Wedding galleries and landscape portfolios - offering thumbnails - are on a second level as well, to be reached through the wedding and landscape & nature pages. Clicking the thumbnails brings the viewer to the third (and deepest) level, that the individual images.
The same applies to the articles. These are listed on the articles page.
A decision I made right from the start is to offer the whole site both in English as in Dutch. I could have chosen to have the wedding section in Dutch only, as 98% of my wedding clients have Dutch as their first language. But as most contacts with fellow photographers are in English (thanks to a number of forums I participate in), I decided to do the entire site in both languages.
Of course, this results in some extra work, but it is definitely worth it.
And here I have to mention my fellow photographer Keith Laban and thank him for checking the English texts of the articles. All remaining mistakes and weirdisms are my fault only!
Before the launch of the site, I asked some people to read the existing texts. One of most useful comments was that the texts had too much input from my own perspective. I told my readers what I was doing, in stead of showing them what they would get if they hired me as a photographer. In other words, I had to rewrite the site from the readers' perspective - giving information on the services that they could find.
I knew who I wanted to reach with the site, what information should be offered. One question remained: what look should my site have? As one never gets a second chance to make a first impression, this is a very important point.
One thing was for sure: it should reflect my style of photography and albums. Simple, no 'tricks' or gimmicks. Information should be easily found and be readable.
Readability on the web is different than in a good looking book. Paragraphs should be shorter. Navigation has to be clear, as a site isn't linear.
In order to display my photographs at their best, I opted for a black background and white text. The main navigation is at the top of each page, without any frames.
As a matter of principle I avoid every use of scripts, flash etc. (apart from the search function). It gives a cleaner look, takes less time to download and reflects my quest for a simple well balanced presentation.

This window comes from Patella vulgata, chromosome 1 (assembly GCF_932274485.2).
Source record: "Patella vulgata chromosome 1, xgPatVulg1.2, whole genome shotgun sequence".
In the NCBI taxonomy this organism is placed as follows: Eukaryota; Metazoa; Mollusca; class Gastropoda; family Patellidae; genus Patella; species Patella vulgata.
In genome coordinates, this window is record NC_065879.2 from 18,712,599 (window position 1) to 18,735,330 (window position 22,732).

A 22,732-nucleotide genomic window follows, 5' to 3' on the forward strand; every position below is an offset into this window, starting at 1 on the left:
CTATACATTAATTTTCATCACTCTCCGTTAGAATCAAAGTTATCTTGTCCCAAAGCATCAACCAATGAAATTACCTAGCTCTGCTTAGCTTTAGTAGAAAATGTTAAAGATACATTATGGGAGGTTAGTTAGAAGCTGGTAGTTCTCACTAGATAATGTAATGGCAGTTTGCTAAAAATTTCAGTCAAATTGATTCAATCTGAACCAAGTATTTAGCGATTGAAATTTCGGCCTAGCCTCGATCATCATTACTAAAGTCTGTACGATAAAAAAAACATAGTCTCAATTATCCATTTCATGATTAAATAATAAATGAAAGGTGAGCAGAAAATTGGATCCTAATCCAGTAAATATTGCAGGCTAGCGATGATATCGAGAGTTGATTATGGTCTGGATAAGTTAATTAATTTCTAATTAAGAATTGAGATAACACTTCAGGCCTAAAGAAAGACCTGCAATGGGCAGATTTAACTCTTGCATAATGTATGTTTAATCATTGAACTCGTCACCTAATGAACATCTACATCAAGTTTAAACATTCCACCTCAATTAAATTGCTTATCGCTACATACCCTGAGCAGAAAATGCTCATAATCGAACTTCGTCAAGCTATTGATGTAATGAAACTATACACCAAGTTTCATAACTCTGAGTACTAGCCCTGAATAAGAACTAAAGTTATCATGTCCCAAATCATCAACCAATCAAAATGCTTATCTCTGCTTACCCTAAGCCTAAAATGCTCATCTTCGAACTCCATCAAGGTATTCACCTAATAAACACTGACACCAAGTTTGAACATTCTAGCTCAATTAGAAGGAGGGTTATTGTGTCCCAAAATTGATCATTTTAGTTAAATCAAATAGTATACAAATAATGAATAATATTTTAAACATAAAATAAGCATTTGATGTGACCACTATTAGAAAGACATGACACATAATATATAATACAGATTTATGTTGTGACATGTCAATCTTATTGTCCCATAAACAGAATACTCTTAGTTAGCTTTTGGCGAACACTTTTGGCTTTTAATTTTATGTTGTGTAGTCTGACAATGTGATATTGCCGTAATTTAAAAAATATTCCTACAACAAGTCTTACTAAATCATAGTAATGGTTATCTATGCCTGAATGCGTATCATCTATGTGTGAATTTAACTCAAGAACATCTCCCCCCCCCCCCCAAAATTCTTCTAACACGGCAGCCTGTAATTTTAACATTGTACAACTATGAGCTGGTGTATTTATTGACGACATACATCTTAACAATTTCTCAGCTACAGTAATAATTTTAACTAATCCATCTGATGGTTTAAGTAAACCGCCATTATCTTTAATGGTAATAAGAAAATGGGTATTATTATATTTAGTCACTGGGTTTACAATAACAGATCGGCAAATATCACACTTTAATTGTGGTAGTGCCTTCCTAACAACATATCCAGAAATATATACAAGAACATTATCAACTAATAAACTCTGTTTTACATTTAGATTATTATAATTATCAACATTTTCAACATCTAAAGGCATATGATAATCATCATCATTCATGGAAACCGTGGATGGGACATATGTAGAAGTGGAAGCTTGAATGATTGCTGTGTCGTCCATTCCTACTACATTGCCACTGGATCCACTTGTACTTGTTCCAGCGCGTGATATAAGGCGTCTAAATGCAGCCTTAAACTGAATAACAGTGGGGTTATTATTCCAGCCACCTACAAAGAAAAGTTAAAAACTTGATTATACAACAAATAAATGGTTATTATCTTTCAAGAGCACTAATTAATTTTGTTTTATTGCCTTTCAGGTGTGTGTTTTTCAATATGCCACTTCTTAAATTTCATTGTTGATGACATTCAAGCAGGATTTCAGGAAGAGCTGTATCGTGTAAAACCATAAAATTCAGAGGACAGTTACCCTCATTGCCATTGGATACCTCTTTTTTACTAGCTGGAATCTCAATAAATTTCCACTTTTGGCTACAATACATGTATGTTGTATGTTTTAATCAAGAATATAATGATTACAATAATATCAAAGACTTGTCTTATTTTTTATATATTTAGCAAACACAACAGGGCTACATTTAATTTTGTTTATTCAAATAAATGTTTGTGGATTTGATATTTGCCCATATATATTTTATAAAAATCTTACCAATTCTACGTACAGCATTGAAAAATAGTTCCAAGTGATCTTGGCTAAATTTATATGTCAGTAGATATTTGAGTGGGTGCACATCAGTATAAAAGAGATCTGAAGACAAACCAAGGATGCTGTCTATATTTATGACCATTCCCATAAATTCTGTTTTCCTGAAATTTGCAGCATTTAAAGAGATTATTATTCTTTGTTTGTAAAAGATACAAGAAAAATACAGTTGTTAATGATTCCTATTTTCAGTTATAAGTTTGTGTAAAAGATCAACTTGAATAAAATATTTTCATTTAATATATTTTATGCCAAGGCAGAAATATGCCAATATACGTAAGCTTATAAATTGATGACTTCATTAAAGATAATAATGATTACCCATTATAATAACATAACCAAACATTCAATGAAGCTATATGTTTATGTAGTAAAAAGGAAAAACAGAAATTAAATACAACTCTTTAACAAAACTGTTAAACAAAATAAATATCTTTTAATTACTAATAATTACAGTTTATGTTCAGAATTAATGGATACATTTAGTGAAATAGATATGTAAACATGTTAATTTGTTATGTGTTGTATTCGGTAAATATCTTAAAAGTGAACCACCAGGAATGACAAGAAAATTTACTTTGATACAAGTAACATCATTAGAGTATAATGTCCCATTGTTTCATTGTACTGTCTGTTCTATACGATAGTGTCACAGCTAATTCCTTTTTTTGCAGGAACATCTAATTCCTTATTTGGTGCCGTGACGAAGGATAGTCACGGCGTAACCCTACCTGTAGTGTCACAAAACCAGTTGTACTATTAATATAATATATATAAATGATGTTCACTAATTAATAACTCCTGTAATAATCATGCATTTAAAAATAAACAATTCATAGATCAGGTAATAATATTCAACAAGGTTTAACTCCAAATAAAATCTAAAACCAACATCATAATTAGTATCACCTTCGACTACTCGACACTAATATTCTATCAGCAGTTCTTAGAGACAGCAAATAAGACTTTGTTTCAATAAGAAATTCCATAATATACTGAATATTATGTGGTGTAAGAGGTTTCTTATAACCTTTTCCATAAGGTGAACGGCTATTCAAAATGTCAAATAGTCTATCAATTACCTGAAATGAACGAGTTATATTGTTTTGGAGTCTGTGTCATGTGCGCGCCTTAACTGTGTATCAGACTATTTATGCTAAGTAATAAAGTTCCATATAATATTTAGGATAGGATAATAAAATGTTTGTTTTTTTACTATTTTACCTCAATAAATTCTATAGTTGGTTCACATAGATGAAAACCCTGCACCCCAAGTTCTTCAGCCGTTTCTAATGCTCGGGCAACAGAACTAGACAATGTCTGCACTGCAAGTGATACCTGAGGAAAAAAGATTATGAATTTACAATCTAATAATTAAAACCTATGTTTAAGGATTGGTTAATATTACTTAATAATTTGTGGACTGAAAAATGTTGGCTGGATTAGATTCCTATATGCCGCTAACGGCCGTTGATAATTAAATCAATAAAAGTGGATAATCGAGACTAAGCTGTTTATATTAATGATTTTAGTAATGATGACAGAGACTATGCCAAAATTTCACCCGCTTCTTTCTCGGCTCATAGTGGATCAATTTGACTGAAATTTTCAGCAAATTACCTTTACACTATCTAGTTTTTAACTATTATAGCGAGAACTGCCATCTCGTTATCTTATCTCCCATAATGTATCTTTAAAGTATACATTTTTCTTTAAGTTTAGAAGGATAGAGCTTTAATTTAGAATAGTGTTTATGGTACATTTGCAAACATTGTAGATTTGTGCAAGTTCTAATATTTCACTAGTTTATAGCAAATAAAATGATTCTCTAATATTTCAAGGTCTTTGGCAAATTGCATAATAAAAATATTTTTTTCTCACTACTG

In order to get the site's maintenance
manageable, I switched after a couple of months to Cascading Style Sheets. These help me to make the presentation of all pages uniform and if I want to change something, I just have to do it once - like the colour of links or the font size of all captions.
Some (very) old browsers cannot cope with CSS and make a mess of my site. After trying to cure these problems, there seems to be only two solutions: offering everything without CSS as an alternative - or say goodbye to those digital dinosaurs. I did the latter.
For those who are interested in the hardware and software I used:
School offered me a licensed MS FrontPage packet. I tried to get used to it, but soon decided that I'd rather work in notepad, as I actually like making my own HTML (I know, I am a bit weird). I only use FrontPage to correct my spelling and once in a while to discover broken links.
Doing everything in notepad has a clear advantage over FrontPage or most other editors: it uses the least amount of codes, keeping download times to a minimum.
All photographs on this site have been scanned on an Epson Perfection 1640SU (with transparency adapter). Works great for web use and smaller prints. An excellent review can be found on Paul Butzi's site.
Photoshop Elements is used to process the scans: colour correct them, get rid of the dust, sharpen for web use. I don't do any digital manipulation - I use the software to get the computer image and the slide to look as similar as possible.
This article is written by Wim van Velzen, © 2003.
Comments on the article and photographs are welcome!
The landscape photographs shown here and lots more are put in several portfolios! More wedding photos can be found in the wedding galleries.
It is also possible to order landscape prints or to use them editorially or commercially.